I remember a couple years ago I asked my husband if marriage was what he expected. He said he hadn’t really thought about what it would be like beforehand, so he couldn’t answer properly. (Of course, I thought “Really? You jumped into a lifetime commitment without any consideration of what it would mean? How very…male.”) After a few minutes, he asked me whether it was what I thought it would be. I told him there was rather a lot more baseball than I had expected.
What does this have to do with writing? Well, I think we all have certain expectations of each step in the writing process. For those who outline, they may expect that once the outline is done, the writing part will be easy. Those who sweat out a first draft expect the editing process to go more smoothly than the drafting. Unagented authors frequently believe that having an agent will automatically take the burden off. Authors with a few books under their belts may expect their series will keep going. Reality, however, has a way of confounding expectations.
I don’t outline. I do expect that the editing process for me will go relatively smoothly, and most of the time, it does. Sometimes, however, an edit has completely confounded me. I know people whose publishers have folded with nary a word of warning. I have published author friends who believed they’d be writing mysteries forever and have switched genres or left writing entirely.
Three years ago, I got an agent. A great agent. But she couldn’t sell my book. And when I wrote another one, she didn’t like it. In fact, she said it was fatally flawed, couldn’t really be fixed, and I should move on to another project. So I did. Now, I am on the third revision (fourth version) of that project. She still doesn’t like it. It’s not fatally flawed, but she believes it needs a “complete overhaul.”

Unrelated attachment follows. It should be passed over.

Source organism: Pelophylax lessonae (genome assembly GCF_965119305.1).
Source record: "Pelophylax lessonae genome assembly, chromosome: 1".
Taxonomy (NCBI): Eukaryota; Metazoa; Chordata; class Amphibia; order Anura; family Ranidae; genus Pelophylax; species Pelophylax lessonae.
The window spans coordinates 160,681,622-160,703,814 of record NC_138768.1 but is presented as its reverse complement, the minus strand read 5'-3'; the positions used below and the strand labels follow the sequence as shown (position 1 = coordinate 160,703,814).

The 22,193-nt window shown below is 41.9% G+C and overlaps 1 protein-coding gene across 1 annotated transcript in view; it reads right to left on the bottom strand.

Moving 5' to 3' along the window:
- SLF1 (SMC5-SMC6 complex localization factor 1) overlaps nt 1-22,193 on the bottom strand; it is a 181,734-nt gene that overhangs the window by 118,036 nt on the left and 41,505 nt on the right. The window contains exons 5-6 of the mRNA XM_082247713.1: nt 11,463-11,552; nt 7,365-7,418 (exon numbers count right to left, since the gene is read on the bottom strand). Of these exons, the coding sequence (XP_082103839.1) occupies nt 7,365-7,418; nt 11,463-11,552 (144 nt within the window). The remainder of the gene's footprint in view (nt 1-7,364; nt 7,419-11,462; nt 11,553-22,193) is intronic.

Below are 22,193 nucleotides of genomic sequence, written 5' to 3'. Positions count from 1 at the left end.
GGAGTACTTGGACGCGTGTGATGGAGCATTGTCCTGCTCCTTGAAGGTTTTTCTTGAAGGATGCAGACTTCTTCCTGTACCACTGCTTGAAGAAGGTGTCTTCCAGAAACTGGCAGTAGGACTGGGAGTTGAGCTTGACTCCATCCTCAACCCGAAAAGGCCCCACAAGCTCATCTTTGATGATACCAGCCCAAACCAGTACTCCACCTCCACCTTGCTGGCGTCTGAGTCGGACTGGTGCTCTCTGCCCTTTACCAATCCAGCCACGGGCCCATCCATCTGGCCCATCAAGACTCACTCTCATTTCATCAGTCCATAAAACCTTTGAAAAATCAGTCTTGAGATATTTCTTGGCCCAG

More than one person who has read the manuscript has told me I should just find another agent because the manuscript is publishable. I’m grateful for their confidence in my writing ability, but I have a feeling their comments come from their expectations of what an agent can–and should–do. I remember what my own picture of the future looked like before Jessica took me on. I thought “well, once I get beyond that step, everything will get easier.”
So what would happen if I left the agent I picked out so carefully? Would things get better? I don’t know. Maybe. Maybe not. How do I know I’m not ready to leave? Well, I live in fear that she’ll give up on me, so I guess that’s a pretty clear indication.
Also, I have other options for this manuscript. I can try hiring an outside editor. I can think about further critiques. I can put it away for a month and look at it again later. It’s not dead, at least not yet.
Of course, what all that means is that at the moment I am starting over. New manuscript, career overhaul. Not quite what I expected, but then, life rarely is.